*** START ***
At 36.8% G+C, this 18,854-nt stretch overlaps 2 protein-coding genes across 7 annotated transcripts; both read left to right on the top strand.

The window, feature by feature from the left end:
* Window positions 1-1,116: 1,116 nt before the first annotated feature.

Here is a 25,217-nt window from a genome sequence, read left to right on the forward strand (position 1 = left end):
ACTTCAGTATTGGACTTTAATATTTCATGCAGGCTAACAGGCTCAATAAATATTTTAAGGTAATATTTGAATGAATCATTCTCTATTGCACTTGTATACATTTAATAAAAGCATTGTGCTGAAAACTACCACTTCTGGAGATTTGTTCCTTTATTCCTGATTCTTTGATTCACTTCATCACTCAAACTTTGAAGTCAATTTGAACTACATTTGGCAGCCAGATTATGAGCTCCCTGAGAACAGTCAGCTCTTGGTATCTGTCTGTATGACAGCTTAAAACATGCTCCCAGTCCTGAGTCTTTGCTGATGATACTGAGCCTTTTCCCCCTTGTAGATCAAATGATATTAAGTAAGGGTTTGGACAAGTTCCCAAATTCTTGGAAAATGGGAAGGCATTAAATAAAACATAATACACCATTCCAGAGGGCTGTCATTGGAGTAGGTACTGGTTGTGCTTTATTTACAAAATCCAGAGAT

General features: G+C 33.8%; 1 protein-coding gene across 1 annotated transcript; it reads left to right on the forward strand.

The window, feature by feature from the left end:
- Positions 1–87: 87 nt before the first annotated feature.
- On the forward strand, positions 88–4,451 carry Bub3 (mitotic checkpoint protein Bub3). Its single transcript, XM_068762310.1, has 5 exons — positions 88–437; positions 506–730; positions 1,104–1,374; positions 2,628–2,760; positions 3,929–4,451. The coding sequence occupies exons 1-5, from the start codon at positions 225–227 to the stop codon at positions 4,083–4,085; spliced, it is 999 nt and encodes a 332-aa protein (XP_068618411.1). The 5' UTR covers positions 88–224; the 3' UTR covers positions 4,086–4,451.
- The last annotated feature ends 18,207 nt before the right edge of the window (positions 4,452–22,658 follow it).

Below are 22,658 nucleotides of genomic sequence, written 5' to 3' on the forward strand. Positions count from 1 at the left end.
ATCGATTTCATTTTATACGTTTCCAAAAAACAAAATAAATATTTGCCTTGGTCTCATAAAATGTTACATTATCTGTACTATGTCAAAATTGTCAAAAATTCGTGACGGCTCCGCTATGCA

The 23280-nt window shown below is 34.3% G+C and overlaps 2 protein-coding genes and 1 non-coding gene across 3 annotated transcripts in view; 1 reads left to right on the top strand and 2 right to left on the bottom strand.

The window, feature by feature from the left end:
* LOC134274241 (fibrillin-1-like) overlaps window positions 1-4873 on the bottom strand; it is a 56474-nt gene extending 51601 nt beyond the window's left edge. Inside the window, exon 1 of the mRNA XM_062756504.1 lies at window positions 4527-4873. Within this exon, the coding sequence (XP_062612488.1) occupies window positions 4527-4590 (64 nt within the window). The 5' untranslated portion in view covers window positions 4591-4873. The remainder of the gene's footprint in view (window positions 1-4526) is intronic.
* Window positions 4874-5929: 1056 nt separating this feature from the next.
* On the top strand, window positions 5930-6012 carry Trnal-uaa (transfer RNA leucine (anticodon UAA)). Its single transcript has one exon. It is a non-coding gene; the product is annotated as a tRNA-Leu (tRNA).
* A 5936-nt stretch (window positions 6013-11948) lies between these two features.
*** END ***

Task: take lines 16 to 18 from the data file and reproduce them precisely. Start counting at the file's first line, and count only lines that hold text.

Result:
* Window positions 4874-5929: 1056 nt separating this feature from the next.
* On the top strand, window positions 5930-6012 carry Trnal-uaa (transfer RNA leucine (anticodon UAA)). Its single transcript has one exon. It is a non-coding gene; the product is annotated as a tRNA-Leu (tRNA).
* A 5936-nt stretch (window positions 6013-11948) lies between these two features.